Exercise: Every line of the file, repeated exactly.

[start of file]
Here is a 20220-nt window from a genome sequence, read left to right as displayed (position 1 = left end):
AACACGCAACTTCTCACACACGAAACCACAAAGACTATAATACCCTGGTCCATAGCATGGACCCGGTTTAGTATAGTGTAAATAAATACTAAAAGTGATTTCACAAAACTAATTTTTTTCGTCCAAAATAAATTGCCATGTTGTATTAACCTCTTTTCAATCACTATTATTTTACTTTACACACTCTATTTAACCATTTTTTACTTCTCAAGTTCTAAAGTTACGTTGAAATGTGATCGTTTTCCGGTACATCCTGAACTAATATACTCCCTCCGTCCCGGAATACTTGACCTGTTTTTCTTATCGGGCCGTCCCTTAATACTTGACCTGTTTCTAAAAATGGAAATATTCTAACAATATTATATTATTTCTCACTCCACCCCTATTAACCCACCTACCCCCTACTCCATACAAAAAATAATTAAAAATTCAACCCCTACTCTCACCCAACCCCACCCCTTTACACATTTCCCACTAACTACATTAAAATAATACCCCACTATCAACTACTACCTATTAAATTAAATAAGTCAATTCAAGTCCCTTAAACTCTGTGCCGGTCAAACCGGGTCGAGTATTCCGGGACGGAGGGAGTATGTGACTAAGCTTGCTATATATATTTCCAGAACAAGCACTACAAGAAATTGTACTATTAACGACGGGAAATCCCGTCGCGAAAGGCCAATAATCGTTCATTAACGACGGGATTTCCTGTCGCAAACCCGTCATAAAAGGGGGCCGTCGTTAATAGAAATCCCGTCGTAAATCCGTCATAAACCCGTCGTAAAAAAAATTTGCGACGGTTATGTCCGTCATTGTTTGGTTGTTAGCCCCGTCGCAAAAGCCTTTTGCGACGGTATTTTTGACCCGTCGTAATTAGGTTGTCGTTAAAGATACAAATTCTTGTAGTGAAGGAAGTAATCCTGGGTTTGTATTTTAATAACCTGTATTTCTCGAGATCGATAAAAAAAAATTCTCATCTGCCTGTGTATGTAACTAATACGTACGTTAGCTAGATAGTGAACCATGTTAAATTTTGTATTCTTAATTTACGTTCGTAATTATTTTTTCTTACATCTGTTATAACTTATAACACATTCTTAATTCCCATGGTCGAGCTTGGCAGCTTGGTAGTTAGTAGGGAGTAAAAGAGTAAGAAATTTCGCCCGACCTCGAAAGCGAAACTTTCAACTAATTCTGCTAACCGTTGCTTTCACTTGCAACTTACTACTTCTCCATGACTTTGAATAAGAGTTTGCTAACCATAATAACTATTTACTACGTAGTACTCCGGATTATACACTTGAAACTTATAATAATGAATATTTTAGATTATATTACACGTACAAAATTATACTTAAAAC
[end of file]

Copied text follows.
Here is a 20220-nt window from a genome sequence, read left to right as displayed (position 1 = left end):
AACACGCAACTTCTCACACACGAAACCACAAAGACTATAATACCCTGGTCCATAGCATGGACCCGGTTTAGTATAGTGTAAATAAATACTAAAAGTGATTTCACAAAACTAATTTTTTTCGTCCAAAATAAATTGCCATGTTGTATTAACCTCTTTTCAATCACTATTATTTTACTTTACACACTCTATTTAACCATTTTTTACTTCTCAAGTTCTAAAGTTACGTTGAAATGTGATCGTTTTCCGGTACATCCTGAACTAATATACTCCCTCCGTCCCGGAATACTTGACCTGTTTTTCTTATCGGGCCGTCCCTTAATACTTGACCTGTTTCTAAAAATGGAAATATTCTAACAATATTATATTATTTCTCACTCCACCCCTATTAACCCACCTACCCCCTACTCCATACAAAAAATAATTAAAAATTCAACCCCTACTCTCACCCAACCCCACCCCTTTACACATTTCCCACTAACTACATTAAAATAATACCCCACTATCAACTACTACCTATTAAATTAAATAAGTCAATTCAAGTCCCTTAAACTCTGTGCCGGTCAAACCGGGTCGAGTATTCCGGGACGGAGGGAGTATGTGACTAAGCTTGCTATATATATTTCCAGAACAAGCACTACAAGAAATTGTACTATTAACGACGGGAAATCCCGTCGCGAAAGGCCAATAATCGTTCATTAACGACGGGATTTCCTGTCGCAAACCCGTCATAAAAGGGGGCCGTCGTTAATAGAAATCCCGTCGTAAATCCGTCATAAACCCGTCGTAAAAAAAATTTGCGACGGTTATGTCCGTCATTGTTTGGTTGTTAGCCCCGTCGCAAAAGCCTTTTGCGACGGTATTTTTGACCCGTCGTAATTAGGTTGTCGTTAAAGATACAAATTCTTGTAGTGAAGGAAGTAATCCTGGGTTTGTATTTTAATAACCTGTATTTCTCGAGATCGATAAAAAAAAATTCTCATCTGCCTGTGTATGTAACTAATACGTACGTTAGCTAGATAGTGAACCATGTTAAATTTTGTATTCTTAATTTACGTTCGTAATTATTTTTTCTTACATCTGTTATAACTTATAACACATTCTTAATTCCCATGGTCGAGCTTGGCAGCTTGGTAGTTAGTAGGGAGTAAAAGAGTAAGAAATTTCGCCCGACCTCGAAAGCGAAACTTTCAACTAATTCTGCTAACCGTTGCTTTCACTTGCAACTTACTACTTCTCCATGACTTTGAATAAGAGTTTGCTAACCATAATAACTATTTACTACGTAGTACTCCGGATTATACACTTGAAACTTATAATAATGAATATTTTAGATTATATTACACGTACAAAATTATACTTAAAAC